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(e) The vehement contention of learned ASG that a criminal case is pending against the petitioner even when the proceedings are stayed cannot be much disputed. The Apex Court in CHAMUNDI MOPEDS vs. CHURCH OF SOUTH INDIA TRUST 1992 (3) SCC 1, has maintained the difference between an ‘order stayed’ and an ‘order quashed’. As long as proceedings are not quashed, so long they can be stated to be pending, going by the logic of this decision. Merely because a criminal proceeding is said to be pending, the obtainment of permission from the Court concerned does not become imperative regardless of the circumstances. As already mentioned above criminal proceedings are pending, notwithstanding there being a stay, which has put them in suspended animation. The submission of learned Sr. Advocate appearing for the petitioner that till the presence of the accused after issuance of notice post cognizance stage, proceedings cannot be said to be pending, is bit difficult to countenance.

Such an articulated position cannot be drawn from what has been observed by two Co-ordinate Benches in W.P.Nos.35255-57/1997 between DR.C.D.JOHN & OTHERS vs. UNION OF INDIA & OTHERS disposed off on 09.07.1998 and also in W.P.No.8958/2000 (GM-PASS) between B.KRISHNA BHAT vs. UNION OF INDIA & OTHERS disposed off on 25.10.2002. The concept of pendency of proceedings as stated in Black’s Law Dictionary does not much come to assistance since law is not slave of the dictionary. The legal concepts again do not have fixed contours. Their true meaning & scope depend upon the scheme of the statute in which they are employed, as rightly submitted by learned ASG. Therefore the provisions of Section 6(2)(f) employing the expression “proceedings … are pending before a criminal court” have to be liberally construed keeping in view other specific scenario mentioned in the companion clauses of the said sub-section. That having been said, this court hastens to add that the observations made by a Co-ordinate Bench in its interim order in petitioner’s W.P.No.14431/2020 about furnishment of her travel itinerary itself can be construed as the permission contemplated under the 1993 Notification. There is no need for one more order at the hands of Trial Magistrate more particularly when no specific format is legally prescribed.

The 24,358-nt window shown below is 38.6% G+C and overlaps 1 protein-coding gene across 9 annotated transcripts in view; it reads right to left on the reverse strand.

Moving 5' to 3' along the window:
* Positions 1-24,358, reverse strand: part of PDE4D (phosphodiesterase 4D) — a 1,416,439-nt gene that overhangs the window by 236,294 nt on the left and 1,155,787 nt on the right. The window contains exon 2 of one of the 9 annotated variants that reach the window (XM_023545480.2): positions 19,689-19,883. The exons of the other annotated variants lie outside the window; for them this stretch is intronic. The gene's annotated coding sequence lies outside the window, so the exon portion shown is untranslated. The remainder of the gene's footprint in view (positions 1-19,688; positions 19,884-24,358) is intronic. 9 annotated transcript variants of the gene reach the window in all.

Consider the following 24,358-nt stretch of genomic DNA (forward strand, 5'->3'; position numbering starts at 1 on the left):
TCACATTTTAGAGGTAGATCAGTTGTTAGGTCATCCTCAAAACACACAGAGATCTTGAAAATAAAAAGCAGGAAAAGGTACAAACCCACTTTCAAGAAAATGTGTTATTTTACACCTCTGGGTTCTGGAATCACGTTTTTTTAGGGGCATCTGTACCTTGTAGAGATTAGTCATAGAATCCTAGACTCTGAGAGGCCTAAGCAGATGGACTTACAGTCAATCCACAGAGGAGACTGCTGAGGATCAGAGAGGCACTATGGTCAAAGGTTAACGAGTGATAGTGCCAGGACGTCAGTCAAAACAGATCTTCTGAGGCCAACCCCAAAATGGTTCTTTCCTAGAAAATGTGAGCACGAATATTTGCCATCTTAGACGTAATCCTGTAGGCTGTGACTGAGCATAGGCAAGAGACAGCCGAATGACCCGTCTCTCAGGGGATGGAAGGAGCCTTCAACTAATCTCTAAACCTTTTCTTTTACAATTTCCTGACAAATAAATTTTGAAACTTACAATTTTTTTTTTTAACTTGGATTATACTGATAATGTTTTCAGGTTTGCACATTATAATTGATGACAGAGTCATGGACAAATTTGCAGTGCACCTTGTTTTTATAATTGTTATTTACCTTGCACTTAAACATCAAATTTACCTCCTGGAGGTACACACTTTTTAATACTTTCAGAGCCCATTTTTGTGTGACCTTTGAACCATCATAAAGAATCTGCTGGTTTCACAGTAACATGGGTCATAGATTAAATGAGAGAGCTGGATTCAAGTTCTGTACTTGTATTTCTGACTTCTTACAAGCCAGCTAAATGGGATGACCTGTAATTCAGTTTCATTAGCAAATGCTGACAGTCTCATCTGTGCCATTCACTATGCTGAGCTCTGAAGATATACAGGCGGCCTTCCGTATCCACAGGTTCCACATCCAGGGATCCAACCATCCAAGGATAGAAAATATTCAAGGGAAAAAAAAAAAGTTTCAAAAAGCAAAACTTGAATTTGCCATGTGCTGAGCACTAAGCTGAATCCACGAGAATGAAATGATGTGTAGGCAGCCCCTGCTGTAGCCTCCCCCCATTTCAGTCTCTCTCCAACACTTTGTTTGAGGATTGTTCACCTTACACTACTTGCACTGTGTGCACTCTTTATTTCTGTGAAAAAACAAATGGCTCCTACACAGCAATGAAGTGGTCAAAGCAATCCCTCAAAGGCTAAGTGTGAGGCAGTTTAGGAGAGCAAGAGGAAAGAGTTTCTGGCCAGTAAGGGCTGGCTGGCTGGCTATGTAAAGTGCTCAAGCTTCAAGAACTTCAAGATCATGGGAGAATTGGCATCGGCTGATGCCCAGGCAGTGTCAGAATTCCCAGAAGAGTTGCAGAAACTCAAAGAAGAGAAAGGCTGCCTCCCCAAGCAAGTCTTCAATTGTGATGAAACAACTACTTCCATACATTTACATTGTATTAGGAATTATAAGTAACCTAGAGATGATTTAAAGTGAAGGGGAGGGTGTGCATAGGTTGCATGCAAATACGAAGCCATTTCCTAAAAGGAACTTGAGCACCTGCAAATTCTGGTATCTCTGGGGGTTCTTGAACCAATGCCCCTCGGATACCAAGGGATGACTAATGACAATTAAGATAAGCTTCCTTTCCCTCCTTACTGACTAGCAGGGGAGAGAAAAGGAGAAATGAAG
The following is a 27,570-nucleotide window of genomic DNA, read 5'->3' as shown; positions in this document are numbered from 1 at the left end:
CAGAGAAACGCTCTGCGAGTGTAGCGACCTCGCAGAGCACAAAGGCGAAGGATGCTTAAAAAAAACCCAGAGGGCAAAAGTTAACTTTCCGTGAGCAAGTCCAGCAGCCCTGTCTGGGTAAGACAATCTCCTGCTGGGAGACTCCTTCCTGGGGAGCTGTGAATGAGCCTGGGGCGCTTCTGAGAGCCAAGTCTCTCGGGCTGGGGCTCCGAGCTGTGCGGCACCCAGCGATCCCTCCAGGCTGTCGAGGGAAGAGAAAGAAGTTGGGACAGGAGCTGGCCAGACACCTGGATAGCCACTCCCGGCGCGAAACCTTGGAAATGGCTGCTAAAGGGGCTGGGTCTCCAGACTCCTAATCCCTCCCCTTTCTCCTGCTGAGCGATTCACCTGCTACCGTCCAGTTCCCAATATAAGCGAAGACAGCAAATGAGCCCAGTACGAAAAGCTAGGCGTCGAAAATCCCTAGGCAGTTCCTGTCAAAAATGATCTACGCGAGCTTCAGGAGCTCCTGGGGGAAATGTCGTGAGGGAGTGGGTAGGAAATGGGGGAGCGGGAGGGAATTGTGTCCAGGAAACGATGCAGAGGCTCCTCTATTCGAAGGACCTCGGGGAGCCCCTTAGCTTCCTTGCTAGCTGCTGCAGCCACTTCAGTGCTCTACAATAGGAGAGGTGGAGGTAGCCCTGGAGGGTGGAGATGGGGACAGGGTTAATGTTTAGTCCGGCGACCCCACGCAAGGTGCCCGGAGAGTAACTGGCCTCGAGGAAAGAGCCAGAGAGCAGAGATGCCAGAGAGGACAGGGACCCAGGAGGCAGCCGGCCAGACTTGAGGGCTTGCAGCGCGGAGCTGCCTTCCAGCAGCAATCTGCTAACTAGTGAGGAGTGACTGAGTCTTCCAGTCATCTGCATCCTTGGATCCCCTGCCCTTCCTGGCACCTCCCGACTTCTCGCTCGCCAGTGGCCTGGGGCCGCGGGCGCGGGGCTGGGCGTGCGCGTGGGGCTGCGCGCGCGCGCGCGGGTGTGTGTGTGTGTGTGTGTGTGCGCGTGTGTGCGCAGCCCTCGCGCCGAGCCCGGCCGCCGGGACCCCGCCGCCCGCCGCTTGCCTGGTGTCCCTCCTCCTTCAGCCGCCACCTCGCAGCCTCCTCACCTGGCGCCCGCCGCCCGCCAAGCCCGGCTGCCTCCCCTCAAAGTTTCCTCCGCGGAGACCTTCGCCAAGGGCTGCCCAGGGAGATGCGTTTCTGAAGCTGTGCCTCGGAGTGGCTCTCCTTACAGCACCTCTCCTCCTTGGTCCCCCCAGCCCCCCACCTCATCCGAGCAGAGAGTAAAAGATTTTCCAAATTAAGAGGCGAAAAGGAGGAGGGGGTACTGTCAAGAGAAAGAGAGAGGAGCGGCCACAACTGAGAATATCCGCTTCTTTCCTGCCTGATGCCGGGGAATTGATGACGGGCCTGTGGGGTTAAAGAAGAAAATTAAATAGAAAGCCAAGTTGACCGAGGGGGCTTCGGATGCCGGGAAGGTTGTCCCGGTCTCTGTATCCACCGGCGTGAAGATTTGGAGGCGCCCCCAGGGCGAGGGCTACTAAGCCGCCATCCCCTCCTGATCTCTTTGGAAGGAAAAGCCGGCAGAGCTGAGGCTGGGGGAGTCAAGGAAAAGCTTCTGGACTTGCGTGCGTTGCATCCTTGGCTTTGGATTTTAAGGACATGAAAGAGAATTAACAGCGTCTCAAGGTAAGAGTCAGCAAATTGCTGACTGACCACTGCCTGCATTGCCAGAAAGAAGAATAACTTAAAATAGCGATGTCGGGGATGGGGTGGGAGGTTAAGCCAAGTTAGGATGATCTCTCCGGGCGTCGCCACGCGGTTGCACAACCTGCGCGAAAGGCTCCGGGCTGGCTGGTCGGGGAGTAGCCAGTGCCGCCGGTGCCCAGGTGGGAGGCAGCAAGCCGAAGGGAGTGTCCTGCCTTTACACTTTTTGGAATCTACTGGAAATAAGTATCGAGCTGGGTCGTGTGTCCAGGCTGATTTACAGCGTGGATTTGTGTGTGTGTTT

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(f) Viewed from the above perspective, an eminent case of refusal to exercise jurisdiction has been made out warranting interference of this court. This is strengthened by the opinion that how long it would take for the pending writ petition to see its destination point is not possible to say, regard being had to enormous pendency of cases and paucity of working hands. Courts are meant for doing a real justice to the causes brought before them and they cannot turn away the aggrieved parties by quoting some constitutional theories, when justice is apparently due to them.

In the above circumstances, this petition succeeds. A Writ of Certiorari issues quashing the impugned Endorsement. A Writ of Mandamus issues to the 3rd respondent-Regional Passport Officer to consider petitioner’s subject application in light of the observations hereinabove made and without insisting upon any order from the Criminal Court concerned. Time for compliance is six weeks.

However, justice of the case warrants a stipulation by this Court that petitioner shall not travel abroad without leave of the Criminal Court concerned, regardless of she being issued or not issued the passport.

This court places on record its deep appreciation for the able assistance rendered by the Law Clerk cum Research Assistant, Mr.Faiz Afsar Sait.

Now, no costs.